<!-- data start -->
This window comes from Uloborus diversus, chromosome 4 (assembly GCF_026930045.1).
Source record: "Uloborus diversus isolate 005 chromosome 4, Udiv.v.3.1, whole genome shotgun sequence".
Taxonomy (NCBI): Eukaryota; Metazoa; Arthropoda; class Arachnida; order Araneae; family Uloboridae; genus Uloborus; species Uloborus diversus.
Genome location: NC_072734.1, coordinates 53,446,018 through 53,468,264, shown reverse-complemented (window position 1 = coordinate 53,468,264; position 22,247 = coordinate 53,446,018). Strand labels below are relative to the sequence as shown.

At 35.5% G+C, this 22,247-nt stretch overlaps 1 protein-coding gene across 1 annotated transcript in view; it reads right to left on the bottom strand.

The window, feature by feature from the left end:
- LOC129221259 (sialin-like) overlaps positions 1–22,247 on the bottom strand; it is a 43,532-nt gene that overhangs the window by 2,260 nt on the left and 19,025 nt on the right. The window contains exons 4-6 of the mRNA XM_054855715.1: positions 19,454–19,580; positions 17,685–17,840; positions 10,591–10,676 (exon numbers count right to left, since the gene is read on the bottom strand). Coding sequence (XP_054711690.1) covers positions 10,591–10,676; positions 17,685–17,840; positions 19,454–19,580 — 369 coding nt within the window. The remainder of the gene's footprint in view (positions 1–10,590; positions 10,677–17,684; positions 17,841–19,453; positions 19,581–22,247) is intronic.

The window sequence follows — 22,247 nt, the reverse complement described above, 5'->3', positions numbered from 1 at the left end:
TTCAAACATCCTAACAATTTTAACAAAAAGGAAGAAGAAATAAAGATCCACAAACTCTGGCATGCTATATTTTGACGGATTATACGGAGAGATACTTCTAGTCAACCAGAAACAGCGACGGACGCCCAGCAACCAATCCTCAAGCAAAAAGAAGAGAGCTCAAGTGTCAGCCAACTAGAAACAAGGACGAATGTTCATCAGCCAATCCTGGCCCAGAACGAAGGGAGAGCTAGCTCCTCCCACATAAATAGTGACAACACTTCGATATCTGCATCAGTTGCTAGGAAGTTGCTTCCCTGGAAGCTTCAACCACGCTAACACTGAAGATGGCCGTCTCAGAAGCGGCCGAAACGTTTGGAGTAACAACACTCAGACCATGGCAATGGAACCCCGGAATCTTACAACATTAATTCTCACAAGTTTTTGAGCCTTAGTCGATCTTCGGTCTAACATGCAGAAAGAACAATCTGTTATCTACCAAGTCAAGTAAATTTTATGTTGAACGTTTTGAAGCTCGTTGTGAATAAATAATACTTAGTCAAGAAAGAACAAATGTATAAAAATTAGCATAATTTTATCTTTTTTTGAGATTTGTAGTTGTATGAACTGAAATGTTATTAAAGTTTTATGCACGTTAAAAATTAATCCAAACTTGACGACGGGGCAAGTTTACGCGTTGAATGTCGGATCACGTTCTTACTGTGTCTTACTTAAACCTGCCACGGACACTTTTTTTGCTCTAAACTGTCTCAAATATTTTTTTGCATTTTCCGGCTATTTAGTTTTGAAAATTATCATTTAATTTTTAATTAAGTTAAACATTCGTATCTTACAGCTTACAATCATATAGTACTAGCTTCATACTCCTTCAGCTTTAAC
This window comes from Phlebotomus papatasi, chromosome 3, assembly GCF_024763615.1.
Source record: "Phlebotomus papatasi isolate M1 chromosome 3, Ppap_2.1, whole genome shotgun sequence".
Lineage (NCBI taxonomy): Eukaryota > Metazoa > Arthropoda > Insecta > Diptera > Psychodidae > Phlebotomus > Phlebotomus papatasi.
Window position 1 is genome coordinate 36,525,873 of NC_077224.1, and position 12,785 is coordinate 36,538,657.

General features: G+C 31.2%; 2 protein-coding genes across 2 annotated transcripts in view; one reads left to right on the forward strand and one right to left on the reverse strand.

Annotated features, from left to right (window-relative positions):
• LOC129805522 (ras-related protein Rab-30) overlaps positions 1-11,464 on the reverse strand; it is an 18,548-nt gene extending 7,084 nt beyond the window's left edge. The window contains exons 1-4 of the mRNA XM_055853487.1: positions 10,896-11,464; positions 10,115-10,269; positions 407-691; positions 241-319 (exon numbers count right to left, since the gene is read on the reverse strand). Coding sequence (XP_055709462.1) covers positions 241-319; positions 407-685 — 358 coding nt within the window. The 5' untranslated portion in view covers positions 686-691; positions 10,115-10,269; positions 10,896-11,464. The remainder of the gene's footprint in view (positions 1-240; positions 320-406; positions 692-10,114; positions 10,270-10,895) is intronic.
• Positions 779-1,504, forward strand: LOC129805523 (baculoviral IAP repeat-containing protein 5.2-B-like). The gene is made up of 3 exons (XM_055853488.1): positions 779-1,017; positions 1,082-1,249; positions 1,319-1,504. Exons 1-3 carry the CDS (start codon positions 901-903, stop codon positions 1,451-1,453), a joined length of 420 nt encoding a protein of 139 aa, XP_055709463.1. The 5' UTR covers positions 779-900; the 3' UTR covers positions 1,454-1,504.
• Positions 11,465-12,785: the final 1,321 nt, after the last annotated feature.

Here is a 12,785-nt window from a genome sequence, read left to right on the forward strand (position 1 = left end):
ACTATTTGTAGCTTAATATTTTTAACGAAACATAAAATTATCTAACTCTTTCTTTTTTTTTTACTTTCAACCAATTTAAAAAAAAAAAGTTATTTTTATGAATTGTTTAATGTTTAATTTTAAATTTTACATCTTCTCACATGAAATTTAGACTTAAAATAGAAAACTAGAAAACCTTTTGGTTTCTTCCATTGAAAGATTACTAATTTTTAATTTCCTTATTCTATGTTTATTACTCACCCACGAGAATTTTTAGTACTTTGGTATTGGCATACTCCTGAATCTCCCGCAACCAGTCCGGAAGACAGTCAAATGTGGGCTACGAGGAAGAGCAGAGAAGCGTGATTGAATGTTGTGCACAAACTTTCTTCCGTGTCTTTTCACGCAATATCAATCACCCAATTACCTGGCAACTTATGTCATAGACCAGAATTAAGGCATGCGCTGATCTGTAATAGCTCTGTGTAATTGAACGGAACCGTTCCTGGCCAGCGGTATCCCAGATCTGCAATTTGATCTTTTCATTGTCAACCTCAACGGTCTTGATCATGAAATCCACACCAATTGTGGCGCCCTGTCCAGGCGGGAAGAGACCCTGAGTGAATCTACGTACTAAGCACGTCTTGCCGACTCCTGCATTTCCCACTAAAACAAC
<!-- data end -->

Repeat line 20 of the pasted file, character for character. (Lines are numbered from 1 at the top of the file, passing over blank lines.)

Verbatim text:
ACTATTTGTAGCTTAATATTTTTAACGAAACATAAAATTATCTAACTCTTTCTTTTTTTTTTACTTTCAACCAATTTAAAAAAAAAAAGTTATTTTTATGAATTGTTTAATGTTTAATTTTAAATTTTACATCTTCTCACATGAAATTTAGACTTAAAATAGAAAACTAGAAAACCTTTTGGTTTCTTCCATTGAAAGATTACTAATTTTTAATTTCCTTATTCTATGTTTATTACTCACCCACGAGAATTTTTAGTACTTTGGTATTGGCATACTCCTGAATCTCCCGCAACCAGTCCGGAAGACAGTCAAATGTGGGCTACGAGGAAGAGCAGAGAAGCGTGATTGAATGTTGTGCACAAACTTTCTTCCGTGTCTTTTCACGCAATATCAATCACCCAATTACCTGGCAACTTATGTCATAGACCAGAATTAAGGCATGCGCTGATCTGTAATAGCTCTGTGTAATTGAACGGAACCGTTCCTGGCCAGCGGTATCCCAGATCTGCAATTTGATCTTTTCATTGTCAACCTCAACGGTCTTGATCATGAAATCCACACCAATTGTGGCGCCCTGTCCAGGCGGGAAGAGACCCTGAGTGAATCTACGTACTAAGCACGTCTTGCCGACTCCTGCATTTCCCACTAAAACAAC